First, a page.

List of Tennessee Volunteers head football coaches

From Wikipedia, the free encyclopedia
Jump to: navigation, search

The Tennessee Volunteers college football team represents the University of Tennessee in the East Division of the Southeastern Conference (SEC). The Vols compete as part of the National Collegiate Athletic Association (NCAA) Division I Football Bowl Subdivision. The program has had 23 head coaches since its formation during the 1891 season.[1] Since December 7, 2012, Butch Jones has served as head coach of the Volunteers.[2]

The team has played 1,215 games over 118 seasons of Tennessee football.[1] Prior to the 1899 season, the Volunteers did not have an official head coach while compiling a record of twelve wins and eleven losses (.522) between 1891 and 1898.[1] Since 1899, nine coaches have led the Volunteers in postseason bowl games: Robert Neyland, John Barnhill, Bowden Wyatt, Doug Dickey, Bill Battle, Johnny Majors, Phillip Fulmer, Lane Kiffin, and Derek Dooley.[3] Five of those coaches also won conference championships: Zora G. Clevenger captured one as a member of the Southern Intercollegiate Athletic Association, Neyland captured two as a member of the Southern Conference and Neyland, Wyatt, Majors, and Fulmer won a combined twelve as a member of the SEC.[4] During their tenures, Neyland and Fulmer each won national championships with the Volunteers.[4][5]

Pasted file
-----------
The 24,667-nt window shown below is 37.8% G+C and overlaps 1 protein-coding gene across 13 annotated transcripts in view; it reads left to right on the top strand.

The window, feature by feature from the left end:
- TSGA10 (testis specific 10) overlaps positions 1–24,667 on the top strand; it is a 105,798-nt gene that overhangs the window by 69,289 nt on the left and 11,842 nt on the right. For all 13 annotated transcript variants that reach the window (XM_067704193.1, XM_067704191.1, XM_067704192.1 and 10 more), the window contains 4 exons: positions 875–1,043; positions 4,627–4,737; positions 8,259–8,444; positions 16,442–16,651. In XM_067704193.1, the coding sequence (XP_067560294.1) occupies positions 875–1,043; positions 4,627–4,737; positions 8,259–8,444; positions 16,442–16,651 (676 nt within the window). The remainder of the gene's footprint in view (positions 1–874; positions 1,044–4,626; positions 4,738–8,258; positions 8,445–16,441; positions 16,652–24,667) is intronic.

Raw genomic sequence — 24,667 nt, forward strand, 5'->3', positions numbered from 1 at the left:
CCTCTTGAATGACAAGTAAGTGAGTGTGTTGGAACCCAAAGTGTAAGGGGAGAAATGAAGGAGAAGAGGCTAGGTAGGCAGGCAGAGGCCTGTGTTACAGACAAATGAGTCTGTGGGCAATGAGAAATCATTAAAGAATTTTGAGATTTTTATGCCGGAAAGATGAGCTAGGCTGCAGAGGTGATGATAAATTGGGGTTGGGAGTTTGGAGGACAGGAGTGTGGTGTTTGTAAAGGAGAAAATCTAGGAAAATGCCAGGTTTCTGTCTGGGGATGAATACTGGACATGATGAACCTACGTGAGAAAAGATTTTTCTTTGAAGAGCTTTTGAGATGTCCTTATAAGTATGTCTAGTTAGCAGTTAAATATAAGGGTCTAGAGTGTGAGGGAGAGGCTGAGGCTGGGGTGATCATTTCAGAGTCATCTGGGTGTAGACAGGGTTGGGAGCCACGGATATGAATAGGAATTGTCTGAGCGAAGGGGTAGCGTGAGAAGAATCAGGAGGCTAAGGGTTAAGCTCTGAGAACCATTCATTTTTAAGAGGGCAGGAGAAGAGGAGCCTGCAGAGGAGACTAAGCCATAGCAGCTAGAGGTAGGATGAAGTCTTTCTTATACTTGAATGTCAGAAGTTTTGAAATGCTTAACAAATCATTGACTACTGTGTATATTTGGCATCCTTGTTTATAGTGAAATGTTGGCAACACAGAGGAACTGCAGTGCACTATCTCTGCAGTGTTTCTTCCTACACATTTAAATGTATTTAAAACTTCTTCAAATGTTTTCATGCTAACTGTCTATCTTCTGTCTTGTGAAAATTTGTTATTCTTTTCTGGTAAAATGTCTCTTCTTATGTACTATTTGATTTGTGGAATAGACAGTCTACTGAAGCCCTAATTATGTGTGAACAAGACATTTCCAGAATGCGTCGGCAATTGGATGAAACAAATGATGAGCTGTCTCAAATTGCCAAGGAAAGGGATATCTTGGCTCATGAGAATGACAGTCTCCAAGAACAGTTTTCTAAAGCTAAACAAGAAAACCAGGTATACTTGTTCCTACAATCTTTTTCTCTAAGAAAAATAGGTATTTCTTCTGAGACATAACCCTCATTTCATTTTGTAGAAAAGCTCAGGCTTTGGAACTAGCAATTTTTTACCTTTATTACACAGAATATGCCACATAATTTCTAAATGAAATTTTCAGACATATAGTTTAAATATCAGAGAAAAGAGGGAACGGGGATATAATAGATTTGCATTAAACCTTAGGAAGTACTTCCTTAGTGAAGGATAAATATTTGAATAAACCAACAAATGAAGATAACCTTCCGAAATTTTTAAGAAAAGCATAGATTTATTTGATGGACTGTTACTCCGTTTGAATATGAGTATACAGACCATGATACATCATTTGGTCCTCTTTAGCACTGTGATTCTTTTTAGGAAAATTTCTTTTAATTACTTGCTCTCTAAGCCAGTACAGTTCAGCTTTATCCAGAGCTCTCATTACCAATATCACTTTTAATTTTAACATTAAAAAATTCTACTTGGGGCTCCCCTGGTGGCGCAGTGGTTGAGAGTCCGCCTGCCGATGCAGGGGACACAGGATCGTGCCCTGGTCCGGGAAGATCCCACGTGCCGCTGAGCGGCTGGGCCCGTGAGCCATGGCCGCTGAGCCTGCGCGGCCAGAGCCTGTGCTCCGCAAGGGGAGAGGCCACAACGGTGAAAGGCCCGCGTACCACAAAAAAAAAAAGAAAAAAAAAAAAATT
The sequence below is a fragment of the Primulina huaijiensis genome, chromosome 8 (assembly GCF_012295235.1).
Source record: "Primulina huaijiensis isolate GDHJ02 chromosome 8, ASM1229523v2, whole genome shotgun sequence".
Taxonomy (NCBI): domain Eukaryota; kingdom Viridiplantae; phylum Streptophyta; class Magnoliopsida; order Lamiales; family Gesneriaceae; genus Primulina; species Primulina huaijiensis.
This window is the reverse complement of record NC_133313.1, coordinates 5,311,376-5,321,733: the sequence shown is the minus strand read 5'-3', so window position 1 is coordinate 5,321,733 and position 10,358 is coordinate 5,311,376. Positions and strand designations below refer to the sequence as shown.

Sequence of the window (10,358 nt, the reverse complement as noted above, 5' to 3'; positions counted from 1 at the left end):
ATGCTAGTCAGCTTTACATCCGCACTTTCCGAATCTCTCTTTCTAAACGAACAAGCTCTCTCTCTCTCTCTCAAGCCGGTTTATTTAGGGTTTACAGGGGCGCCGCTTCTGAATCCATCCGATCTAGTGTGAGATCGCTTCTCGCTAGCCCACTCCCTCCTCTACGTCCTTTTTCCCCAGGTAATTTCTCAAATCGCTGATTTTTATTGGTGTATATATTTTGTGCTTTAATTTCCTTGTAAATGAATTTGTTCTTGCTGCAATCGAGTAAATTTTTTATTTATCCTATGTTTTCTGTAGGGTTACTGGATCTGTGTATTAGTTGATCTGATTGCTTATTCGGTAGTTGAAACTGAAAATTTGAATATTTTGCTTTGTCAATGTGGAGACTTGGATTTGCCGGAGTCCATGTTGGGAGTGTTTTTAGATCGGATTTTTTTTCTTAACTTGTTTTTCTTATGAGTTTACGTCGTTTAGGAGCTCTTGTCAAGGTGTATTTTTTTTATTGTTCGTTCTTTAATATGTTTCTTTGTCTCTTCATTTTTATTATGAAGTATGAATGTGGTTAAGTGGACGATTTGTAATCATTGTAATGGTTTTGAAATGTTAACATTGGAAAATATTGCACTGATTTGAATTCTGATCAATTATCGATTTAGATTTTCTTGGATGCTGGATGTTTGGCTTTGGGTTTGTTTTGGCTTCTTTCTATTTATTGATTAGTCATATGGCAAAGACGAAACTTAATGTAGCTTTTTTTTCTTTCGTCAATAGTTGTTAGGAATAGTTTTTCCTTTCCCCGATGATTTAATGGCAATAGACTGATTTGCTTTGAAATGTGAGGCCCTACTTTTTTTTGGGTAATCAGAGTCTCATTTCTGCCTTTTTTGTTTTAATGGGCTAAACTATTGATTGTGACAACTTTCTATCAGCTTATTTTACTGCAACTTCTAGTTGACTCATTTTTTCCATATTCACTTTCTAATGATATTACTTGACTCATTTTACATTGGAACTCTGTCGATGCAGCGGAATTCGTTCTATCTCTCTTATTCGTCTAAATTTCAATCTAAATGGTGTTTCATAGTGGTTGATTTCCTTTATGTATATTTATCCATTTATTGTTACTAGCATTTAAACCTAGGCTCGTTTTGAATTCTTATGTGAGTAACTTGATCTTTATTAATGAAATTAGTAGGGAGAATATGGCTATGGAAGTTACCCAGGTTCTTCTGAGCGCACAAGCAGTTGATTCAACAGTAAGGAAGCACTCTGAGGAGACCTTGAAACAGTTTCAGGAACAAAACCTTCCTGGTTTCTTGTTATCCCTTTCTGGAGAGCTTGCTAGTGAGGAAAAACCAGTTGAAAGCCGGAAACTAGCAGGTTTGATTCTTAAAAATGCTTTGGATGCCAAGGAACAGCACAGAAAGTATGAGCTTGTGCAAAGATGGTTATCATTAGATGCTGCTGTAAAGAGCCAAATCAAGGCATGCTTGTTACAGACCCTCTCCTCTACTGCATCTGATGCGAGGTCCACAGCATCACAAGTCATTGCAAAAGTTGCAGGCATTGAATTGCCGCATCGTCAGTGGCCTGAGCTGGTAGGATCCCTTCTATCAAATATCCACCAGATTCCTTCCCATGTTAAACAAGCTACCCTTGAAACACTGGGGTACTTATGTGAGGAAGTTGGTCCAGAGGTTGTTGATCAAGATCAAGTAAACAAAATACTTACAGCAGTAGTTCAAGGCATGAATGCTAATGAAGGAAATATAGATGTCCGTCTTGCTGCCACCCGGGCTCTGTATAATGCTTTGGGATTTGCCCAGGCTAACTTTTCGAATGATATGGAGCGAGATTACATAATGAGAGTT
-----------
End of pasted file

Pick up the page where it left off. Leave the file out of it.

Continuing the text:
Neyland is the leader in total number of seasons coached and games won, with 173 victories during his 21 years with the program.[1] Barnhill has the highest winning percentage with .846.[1] James DePree has the lowest winning percentage with .306.[1] Of the 23 head coaches who have led the Volunteers, Neyland, Wyatt, Dickey, Majors, and Fulmer have been inducted into the College Football Hall of Fame in South Bend, Indiana.[6][7][8][9]

Key[edit]

Key to symbols in coaches list
General Overall Conference Postseason[A 1]
# Order of coaches[A 2] GC Games coached CW Conference wins PW Postseason wins
DC Division championships OW Overall wins CL Conference losses PL Postseason losses
CC Conference championships OL Overall losses CT Conference ties PT Postseason ties
NC National championships OT Overall ties[A 3] C% Conference winning percentage
dagger Elected to the College Football Hall of Fame O% Overall winning percentage[A 4]